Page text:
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Are “test-optional” schools easier to get into?

Sep 26, 2018

This summer the University of Chicago became the most selective university to make the submission of SAT or ACT scores optional for applicants hoping to matriculate as undergraduates. This move has prompted a flurry of speculation and inquiries from students and parents, many of whom think that this policy will profoundly change the game–particularly for applicants with suboptimal scores.

Spoiler alert: it won’t.

While most of these test-optional policies are too young for there to be a backlog of helpful data indicating what exactly they mean, it’s pretty safe to say that standardized test scores will not simply become irrelevant to these institutions overnight.

To see why, look at the issue from the universities’ perspective. By going test-optional, a school will almost certainly guarantee that their application numbers will go up. If more candidates think that they have a shot at UChicago because they won’t have to report mediocre test scores, then these students will apply in droves but ignore elite peer schools that still require score submissions. This is ultimately nothing but good news for UChicago, who can (if they so choose) still admit the same 1600-scoring students while jumping in the US News & World Report rankings (one of the factors that determines a school’s placement on the list is the sheer volume of applications they receive).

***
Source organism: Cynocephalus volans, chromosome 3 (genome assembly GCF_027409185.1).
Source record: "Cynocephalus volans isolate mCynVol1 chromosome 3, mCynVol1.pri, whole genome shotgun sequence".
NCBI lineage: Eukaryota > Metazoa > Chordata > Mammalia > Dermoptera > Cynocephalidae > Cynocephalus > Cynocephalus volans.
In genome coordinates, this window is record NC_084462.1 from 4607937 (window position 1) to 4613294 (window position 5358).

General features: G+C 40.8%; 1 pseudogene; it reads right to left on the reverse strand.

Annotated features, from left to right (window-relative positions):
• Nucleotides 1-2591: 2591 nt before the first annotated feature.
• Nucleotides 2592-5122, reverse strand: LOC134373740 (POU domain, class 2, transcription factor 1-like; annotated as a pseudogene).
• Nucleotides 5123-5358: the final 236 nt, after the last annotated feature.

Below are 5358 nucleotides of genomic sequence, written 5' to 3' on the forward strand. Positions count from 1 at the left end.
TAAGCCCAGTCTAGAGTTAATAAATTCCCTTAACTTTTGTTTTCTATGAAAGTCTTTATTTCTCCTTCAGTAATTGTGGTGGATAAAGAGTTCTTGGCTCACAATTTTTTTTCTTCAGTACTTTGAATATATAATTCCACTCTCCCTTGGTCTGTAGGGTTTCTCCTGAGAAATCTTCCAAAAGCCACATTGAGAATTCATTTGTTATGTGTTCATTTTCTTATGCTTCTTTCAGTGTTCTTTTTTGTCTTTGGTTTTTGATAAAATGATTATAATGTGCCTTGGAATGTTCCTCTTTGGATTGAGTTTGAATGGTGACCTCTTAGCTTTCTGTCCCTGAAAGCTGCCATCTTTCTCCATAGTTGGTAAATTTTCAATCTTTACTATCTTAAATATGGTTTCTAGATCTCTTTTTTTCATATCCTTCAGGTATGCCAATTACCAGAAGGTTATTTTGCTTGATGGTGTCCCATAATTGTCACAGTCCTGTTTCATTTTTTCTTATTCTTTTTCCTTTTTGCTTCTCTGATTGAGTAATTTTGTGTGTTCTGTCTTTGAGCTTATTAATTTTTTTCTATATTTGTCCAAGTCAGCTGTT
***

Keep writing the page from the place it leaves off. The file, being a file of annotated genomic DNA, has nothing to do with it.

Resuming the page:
In order to keep up, it’s likely that we will see comparable schools also drop the testing requirement. It’s also likely that these institutions will keep up the standard rhetoric regarding why they are doing so, pointing to an inequitable testing industry that rewards already privileged students and expressing a desire to see applicants “beyond the numbers.”

While we want to believe that schools are going test-optional because they have students’ best interests at heart and want to help even the playing field, we have to keep in mind that even elite universities are businesses. Any move that will strategically increase the number of applications a school receives come winter should be looked at with a healthy dose of skepticism.

In short, don’t be tempted by substance-less claims. One of the key components of a strong application is outstanding standardized test scores, and that did not change when U Chicago dropped the ACT/SAT requirement. If you want a solid shot at a top tier school, take the tests, and score well. Despite what admissions officers might want you to believe, they’ll be happy you did.


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